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Catalog Data

Creator:
Cesar Chelor  Search this
Medium:
wood, metal
Dimensions:
6 1/8 × 9 15/16 × 1 7/16 in. (15.6 × 25.2 × 3.6 cm)
Type:
hand plane
Date:
Between 1752 and 1784
Caption:
This tongue plane can cut interlocking wood joints, also known as tongue and groove, for making flooring and furniture. In the eighteenth century, skilled artisans crafted homes and furnishings using a variety of planes—the power tools of their time—created by talented, trained toolmakers. This plane’s maker stands out for his expertise in designing planes used to shape specialized wood surfaces, such as architectural molding, but also for his status as the earliest identified African American toolmaker. Born around 1720, Cesar Chelor learned his trade while enslaved to prominent New England toolmaker Francis Nicolson. Freed upon Nicolson’s death in 1752, Chelor built a thriving business making and selling his own planes to carpenters and joiners in Wrentham, Massachusetts. He eventually purchased land and paid property taxes. Chelor died in 1784; however, many of his planes survive. Like this one, most carry his maker’s mark on the end or “toe” of the plane: “CE Chelor, Living in Wrentham.”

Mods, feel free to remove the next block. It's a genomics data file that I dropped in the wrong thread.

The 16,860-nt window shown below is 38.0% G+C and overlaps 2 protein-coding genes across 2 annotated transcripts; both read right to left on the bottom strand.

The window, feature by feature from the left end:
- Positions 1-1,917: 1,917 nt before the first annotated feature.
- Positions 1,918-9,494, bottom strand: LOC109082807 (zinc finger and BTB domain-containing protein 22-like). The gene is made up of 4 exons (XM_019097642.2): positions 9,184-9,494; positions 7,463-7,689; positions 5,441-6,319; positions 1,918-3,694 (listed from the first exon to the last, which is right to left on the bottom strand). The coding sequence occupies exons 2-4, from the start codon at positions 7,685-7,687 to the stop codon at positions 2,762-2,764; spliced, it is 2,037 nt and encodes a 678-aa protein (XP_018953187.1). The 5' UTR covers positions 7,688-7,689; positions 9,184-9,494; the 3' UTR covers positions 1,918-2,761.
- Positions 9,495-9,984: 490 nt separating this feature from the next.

Cite As:
Anacostia Community Museum, Smithsonian Institution
Accession Number:
2001.5001.0001
Restrictions & Rights:
CC0
See more items in:
Anacostia Community Museum Collection
Data Source:
Anacostia Community Museum
GUID:
http://n2t.net/ark:/65665/dl862cc238a-d6f6-4685-85aa-9bb2af469d96
EDAN-URL:
edanmdm:acm_2001.5001.0001